Brownstein: Now is not the time for Legault to play Santa

After rumors that Quebec will enter a two-week lockdown and the curfew will be reinstated, the new and lackluster COVID measures announced Wednesday night will have us catching up again.

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Prepare to have fun at home or in restaurants, but only with a group of six.


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Is that all in the way of the new restrictions in Quebec?

Yep. For now. Shocking, in light of the number of new COVID cases.

So far the rumors on Wednesday that the province would enter a two-week lockdown, that non-essential businesses would be closed, that we could return to curfew mode again, that the sky was falling.

Instead, all Prime Minister François Legault announced Wednesday night was that, starting Sunday, gatherings in Quebec homes will be limited to six people from two bubbles, and restaurants will be limited to six people in a table of two familiar bubbles. And don’t worry about having 10 for family dinners at Christmas.

This came on the heels of Legault announcing that the number of new cases to be revealed on Thursday will be in the absolutely jarring and unprecedented (again) range of 9,000. Frankly, a two-week lockdown could have made a lot more sense.


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Naturally, everything is subject to change if the COVID numbers continue to spiral out of control like a drunken sailor, because we all know that the rules can change by a penny in Quebec.

Last Wednesday we were living the crazy life in this province. Almost everything was open: bars, restaurants, cinemas, theaters, stadiums, gyms, spas, schools. We could karaoke out of tune to the delight of our heart and larynx. Except for mandatory masking within many establishments, it was almost like a joyous time before a pandemic.

But then COVID case numbers began to rise exponentially thanks to the Omicron variant, prompting Legault last Thursday to announce new restrictions, followed by another round of even tougher measures on Monday. The Christmas gatherings were reduced from 20 to 10 people. Schools, gyms, spas, bars, cinemas and theaters were closed. Goodbye karaoke too. Capacity was reduced to 50 percent in stores and restaurants, with the latter having to close at 10 p.m.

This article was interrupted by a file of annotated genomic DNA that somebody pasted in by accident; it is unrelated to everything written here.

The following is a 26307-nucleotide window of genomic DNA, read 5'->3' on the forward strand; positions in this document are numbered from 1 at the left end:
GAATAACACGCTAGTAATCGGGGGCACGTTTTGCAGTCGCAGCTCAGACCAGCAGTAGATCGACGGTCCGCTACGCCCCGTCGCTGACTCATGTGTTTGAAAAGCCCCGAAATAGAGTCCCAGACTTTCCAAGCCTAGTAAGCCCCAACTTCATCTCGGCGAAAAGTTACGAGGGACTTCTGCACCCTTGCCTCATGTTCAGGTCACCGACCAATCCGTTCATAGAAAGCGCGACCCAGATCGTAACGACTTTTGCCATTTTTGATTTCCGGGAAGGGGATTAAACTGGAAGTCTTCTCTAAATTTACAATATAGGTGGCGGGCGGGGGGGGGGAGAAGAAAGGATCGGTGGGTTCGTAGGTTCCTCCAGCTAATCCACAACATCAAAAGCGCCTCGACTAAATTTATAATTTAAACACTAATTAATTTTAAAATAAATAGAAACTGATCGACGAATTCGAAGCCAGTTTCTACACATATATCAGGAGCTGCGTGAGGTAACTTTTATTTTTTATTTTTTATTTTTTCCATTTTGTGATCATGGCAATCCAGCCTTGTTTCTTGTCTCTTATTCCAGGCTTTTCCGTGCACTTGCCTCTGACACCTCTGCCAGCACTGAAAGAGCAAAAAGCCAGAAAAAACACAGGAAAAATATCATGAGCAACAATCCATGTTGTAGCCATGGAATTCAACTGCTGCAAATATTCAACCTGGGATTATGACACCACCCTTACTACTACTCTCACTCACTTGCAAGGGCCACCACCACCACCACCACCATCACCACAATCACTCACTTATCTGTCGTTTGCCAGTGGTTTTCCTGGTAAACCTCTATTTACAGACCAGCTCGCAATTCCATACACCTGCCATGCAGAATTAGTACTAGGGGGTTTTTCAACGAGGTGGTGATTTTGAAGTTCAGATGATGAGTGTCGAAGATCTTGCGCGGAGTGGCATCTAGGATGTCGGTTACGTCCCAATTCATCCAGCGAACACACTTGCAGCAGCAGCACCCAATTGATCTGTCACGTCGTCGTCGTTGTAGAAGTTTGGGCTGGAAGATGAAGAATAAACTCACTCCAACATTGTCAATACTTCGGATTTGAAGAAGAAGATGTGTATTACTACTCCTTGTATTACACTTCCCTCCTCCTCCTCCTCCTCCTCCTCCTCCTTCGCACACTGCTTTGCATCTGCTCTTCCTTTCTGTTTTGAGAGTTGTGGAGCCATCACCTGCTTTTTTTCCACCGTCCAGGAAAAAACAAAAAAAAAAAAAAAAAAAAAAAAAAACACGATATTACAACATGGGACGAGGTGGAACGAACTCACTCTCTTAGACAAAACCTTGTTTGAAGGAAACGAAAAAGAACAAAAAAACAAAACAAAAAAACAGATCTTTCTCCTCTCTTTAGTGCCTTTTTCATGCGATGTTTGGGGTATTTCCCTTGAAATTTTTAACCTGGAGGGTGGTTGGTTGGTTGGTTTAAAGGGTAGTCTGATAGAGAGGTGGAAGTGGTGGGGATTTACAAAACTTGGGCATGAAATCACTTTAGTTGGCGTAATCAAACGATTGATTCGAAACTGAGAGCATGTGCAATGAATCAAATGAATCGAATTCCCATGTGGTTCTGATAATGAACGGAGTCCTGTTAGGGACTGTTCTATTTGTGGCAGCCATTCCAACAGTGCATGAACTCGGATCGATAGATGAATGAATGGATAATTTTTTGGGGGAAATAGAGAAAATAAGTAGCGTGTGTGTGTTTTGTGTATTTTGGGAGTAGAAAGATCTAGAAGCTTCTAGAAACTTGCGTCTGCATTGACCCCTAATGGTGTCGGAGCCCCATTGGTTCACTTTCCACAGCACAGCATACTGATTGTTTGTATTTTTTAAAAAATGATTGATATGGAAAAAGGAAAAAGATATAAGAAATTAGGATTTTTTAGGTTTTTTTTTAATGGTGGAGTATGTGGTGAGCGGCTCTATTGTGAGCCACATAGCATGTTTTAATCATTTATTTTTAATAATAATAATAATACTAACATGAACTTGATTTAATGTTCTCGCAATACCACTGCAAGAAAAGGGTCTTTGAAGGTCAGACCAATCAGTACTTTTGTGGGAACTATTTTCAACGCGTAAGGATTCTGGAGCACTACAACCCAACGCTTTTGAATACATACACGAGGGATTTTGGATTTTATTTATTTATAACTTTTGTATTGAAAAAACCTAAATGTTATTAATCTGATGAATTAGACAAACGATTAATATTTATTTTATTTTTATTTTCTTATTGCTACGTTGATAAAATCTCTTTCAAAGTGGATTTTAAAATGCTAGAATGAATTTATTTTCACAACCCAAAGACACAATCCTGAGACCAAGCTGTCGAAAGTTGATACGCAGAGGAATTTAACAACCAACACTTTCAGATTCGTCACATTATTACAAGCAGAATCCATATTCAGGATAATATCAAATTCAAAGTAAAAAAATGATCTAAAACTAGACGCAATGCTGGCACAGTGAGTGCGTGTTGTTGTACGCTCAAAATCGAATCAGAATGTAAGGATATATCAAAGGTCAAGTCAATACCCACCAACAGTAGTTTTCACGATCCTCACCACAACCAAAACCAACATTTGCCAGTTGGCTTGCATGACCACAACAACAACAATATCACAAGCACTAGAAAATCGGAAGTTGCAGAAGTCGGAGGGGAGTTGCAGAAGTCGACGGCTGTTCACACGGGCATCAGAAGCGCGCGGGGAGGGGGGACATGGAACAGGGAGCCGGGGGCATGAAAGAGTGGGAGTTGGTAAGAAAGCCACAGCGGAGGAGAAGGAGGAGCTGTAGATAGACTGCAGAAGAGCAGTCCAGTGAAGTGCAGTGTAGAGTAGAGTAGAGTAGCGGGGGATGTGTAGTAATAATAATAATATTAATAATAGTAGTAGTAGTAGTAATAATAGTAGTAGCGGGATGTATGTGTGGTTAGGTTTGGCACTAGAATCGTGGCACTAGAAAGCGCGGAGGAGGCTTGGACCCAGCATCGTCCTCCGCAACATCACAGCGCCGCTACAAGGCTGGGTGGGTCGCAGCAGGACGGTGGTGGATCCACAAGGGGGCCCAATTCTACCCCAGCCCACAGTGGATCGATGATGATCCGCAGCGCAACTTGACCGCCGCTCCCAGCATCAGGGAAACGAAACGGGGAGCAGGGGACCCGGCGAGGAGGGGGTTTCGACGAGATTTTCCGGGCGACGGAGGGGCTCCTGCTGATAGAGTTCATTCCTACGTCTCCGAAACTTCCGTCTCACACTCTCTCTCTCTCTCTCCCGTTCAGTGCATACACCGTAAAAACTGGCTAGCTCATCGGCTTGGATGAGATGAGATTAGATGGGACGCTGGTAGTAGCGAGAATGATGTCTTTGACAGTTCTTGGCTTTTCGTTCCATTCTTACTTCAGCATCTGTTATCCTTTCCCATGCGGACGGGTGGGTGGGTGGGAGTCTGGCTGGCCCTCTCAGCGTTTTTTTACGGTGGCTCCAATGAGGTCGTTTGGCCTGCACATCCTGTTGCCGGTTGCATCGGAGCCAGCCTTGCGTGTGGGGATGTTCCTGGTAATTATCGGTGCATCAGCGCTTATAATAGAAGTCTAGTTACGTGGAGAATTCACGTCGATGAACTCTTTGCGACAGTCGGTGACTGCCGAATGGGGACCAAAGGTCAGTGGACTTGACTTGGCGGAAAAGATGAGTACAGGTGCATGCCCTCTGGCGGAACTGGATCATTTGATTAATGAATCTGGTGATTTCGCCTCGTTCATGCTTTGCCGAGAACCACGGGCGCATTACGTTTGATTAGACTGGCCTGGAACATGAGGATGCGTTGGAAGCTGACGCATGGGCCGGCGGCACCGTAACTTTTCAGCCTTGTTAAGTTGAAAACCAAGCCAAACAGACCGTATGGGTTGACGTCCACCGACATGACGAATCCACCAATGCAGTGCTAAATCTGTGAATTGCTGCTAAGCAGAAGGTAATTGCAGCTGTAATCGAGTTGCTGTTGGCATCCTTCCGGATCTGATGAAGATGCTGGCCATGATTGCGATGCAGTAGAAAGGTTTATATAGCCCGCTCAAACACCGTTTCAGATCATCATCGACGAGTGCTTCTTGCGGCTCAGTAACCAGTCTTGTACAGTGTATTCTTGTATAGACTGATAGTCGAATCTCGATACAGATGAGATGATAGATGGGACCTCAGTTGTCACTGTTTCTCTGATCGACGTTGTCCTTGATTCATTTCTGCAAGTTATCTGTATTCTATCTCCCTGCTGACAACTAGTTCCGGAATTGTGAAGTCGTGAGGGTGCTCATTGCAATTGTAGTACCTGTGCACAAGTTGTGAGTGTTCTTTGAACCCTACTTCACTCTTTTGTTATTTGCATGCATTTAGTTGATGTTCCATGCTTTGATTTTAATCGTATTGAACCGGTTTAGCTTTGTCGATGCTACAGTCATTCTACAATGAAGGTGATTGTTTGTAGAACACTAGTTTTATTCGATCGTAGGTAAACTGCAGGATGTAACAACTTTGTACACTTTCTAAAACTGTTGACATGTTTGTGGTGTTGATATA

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These restrictions came shortly after Quebec recorded 2,386 new COVID cases last Wednesday. A terrifying figure, no doubt, but compared to the 6,361 new cases this Wednesday and the 9,000 to come, almost a walk in the park.

On top of that, if the situation doesn’t improve, the island of Montreal alone could see 100 new hospitalizations per day, according to some projections. As of Wednesday, there were already 324 people in the island’s hospitals and a total of 445 in Quebec.

If there is any glimmer of hope, it is that the numbers in intensive care units are not out of control yet and the mortality figures have remained surprisingly low.

How surprising are the new COVID case numbers? Look at these: On July 20, the seven-day moving average for new cases was 77. On Wednesday, it was 4,279, and it is expected to rise much higher.


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So what’s up?

Yes, to the credit of our leaders, Quebec’s vaccination levels are high, though clearly not high enough to ward off the rampaging Omicron variant. But the sad reality is that we were not properly prepared for what has come thundering. Combine that with too many people partying like there’s no tomorrow, which sadly might be the case for some, and dark times are ahead.

The restrictions should have been instituted before this week. Vaccines should have been implemented much more quickly, particularly boosters, which are believed to offer significant protection against Omicron.

Did we really have to wait six months between doses? Did we really have to wait that long before vaccinating the children? This week alone, rapid tests have been released to the public, often in chaotic fashion, to help ease the crush at COVID testing centers. Only recently has the Quebec government been reaching out for help from the Canadian Armed Forces to speed up the vaccination process, and not with much success, according to Legault on Wednesday night. And only on Tuesday did the mayor of Montreal, Valérie Plante, quarantined because she tested positive for COVID, restored the state of emergency for the city.


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It seems like we’re always trying to catch up here and we come up short.

In fairness to the leaders of Quebec, they are damned if they do, damned more if they don’t. Legault correctly sensed that people were discouraged and ready to explode. However secular the ideology of his CAQ party may be, he really wanted Quebecers to celebrate Christmas and get the joy they so badly needed during the holidays.

Good thinking, but in times like this, tough decisions often have to be made for the greater good.

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